This month, Adam Penning takes the hot seat to talk about one area of carp angling that is often overlooked or not executed in the right way, yet if the time is taken to do it right, it can yield you a bumper session. We’re not talking a snapshot review, this is the first of a two-part article in which Adam delves into the nitty gritty of exactly how he tackles fishing a tight spot for those ever elusive big carp.
Over to you Adam …
Many waters are very weedy and this can require accurate fishing into small clearings. Accurate casting and baiting is also a great technique to have in your armoury because it is one of the best ways of building your catch and having what is known as a multiple hit.
Being able to get your rig exactly back onto the spot that you just caught from is absolutely paramount; to be successful at carp fishing you need to be able to exactly replicate what you did to get that first bite. This is how we get the second fish, the third fish and so on. Don’t ever fall into the trap of thinking about the first bite and not thinking beyond that – a good carp angler needs to be like a good snooker player; think beyond that first result and ask yourself how you are going to create a session not to be forgotten!
Fishing like this requires diligence, patience and an eye for detail; there is no room for chuck it and chance it here. Distance across water is very hard to accurately measure with the naked eye. For this reason we need a rod clipped up to the range we are fishing and then we need to wrap it out around marker poles – it’s a really simple process so bear with me and I will walk you through how I do it.
I carry a Spomb rod and the reel fitted to it is loaded with braid. This is typically 20lb Whiplash with 65b Whiplash leader. At the end of the line is a rubber sleeve, a quick change link and a lead of around 3ozs. Once I have ascertained the area the carp are active in (this is THE most important part – you MUST locate your carp first!), I cast the lead to the zone and feel for it hitting the bottom. This is done by trapping the line before the lead hits the water, then holding the rod up high, keep a tight line and wait for the sensation as the lead hits the bottom. If the line is kept tight then you should always be able to feel the lead hit the bottom unless the water is very shallow, or if you have landed in very thick weed.
It is absolutely imperative that you know where you have cast because if you find something of interest, then you MUST be able to cast back there or the whole exercise is futile. A line clip will control the distance you cast but you must be able to use aspects of the skyline to control your radial accuracy.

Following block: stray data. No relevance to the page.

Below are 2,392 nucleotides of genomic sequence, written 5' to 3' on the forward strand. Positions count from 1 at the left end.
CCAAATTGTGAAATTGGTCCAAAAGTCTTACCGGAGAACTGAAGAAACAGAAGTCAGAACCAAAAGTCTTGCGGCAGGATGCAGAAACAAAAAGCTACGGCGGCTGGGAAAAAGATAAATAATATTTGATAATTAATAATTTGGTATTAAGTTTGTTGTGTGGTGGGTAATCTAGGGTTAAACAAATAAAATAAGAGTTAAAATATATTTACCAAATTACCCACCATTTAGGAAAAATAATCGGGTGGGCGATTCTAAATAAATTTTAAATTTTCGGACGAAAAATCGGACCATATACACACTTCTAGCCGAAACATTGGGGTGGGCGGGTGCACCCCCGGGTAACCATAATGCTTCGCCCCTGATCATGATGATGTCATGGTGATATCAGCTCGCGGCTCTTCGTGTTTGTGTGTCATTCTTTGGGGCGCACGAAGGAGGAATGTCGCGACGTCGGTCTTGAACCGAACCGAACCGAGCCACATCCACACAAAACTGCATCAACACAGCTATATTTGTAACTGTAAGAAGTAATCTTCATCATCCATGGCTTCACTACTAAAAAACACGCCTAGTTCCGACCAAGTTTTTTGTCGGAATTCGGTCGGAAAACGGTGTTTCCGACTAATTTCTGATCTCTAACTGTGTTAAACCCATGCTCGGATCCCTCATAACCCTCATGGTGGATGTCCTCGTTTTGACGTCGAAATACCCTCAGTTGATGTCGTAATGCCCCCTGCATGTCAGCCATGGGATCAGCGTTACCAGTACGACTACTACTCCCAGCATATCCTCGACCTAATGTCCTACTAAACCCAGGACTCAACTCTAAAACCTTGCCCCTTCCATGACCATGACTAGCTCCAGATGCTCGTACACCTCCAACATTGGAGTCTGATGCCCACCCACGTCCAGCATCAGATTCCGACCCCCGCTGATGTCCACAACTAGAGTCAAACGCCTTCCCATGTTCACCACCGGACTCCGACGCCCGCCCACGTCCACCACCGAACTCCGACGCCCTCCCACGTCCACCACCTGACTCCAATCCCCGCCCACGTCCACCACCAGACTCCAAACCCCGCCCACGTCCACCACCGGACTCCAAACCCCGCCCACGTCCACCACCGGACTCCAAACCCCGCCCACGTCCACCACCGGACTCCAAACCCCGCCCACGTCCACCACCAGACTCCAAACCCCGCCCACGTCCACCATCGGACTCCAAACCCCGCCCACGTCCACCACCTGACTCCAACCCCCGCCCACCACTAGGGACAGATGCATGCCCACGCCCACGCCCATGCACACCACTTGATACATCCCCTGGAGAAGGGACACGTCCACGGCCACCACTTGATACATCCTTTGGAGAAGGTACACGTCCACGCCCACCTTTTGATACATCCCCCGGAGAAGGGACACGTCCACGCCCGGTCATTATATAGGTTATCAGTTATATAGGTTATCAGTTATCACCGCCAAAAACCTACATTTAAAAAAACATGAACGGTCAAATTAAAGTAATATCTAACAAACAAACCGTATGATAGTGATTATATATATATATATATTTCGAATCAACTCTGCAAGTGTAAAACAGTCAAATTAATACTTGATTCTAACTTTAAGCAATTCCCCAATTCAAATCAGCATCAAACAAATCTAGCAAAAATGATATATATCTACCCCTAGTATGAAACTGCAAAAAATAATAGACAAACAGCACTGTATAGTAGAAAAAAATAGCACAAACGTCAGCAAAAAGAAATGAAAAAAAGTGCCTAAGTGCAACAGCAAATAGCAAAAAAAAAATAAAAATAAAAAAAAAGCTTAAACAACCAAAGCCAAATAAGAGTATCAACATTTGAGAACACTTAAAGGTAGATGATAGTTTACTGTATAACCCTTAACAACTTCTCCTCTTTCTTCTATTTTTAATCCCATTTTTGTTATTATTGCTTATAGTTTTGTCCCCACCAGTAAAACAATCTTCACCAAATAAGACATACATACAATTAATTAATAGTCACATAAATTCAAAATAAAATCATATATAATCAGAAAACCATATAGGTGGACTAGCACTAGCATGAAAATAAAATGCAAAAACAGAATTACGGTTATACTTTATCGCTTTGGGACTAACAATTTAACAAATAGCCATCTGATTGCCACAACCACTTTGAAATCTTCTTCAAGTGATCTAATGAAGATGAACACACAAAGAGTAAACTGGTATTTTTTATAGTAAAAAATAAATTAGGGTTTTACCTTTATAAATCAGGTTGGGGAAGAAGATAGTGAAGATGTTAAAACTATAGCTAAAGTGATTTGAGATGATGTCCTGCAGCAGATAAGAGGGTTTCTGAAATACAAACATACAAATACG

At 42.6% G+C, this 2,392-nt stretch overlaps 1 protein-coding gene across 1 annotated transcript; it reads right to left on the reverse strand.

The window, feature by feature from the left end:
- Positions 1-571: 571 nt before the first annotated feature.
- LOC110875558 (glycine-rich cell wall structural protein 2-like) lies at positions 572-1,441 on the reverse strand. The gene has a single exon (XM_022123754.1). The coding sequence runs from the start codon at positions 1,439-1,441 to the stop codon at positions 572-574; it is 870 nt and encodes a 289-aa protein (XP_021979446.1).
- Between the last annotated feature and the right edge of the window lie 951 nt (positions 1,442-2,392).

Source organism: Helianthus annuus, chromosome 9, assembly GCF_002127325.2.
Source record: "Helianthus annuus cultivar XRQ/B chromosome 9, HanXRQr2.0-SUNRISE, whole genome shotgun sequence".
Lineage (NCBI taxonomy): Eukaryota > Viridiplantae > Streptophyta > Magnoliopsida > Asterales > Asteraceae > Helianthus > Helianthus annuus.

Don’t ever use something at water level because you will not be able to see it at night and this is super important for recasting after a bite. I break the skyline down into tiny parts: peaks, slopes, troughs, spikes; anything that is clearly discernible, and mentally note what the bottom is like when the lead lands in line with that particular feature. Doing this properly negates the need for a marker float. The only time I ever need a marker float is if depth is vitally important to me. An example of this might be if I cannot feel the lead touch down because the water is too shallow. In this scenario I would be concerned over what depth I was fishing in (especially if there are swans about), and for these few occasions, a float is essential.
For 90% of my fishing a bare lead, a horizon and a line clip are all I need to thoroughly locate a good spot. Depth is really of little interest – if I can feel the lead down then it is deep enough to catch a carp, and having already located the fish, all I am doing it looking for a smooth, presentable piece of bottom close to where I’ve seen them.
Assuming the lead has landed with something of a ‘donk’, I then gently sweep the lead, slowly along the bottom. This is the key part – if the lead slides freely towards me then that part of the lakebed is clean enough to present a rig on. If the tip jags and jerks as I draw the lead towards me then the bottom is too dirty to fish on. I’m really not too bothered if it is clay, sand, gravel or silt, as long as the lead travels easily and it’s in the zone where I have seen fish, then that is enough for me to present a rig on. Next I will raise the rod to 45 degrees (because this is the position I will finish every cast) and then clip the line on the reel. All I now need to do is execute a couple of casts left and right of the spot to ensure it is clear enough for more than one rod because invariably I will put two or even all three, where I have seen the carp. Why would I want to put them anywhere else?!
In Part 2, I will be looking at how to properly use marker poles and also how to clip up your Spomb and fishing rods – should they all be clipped up the same or differently? All will be revealed!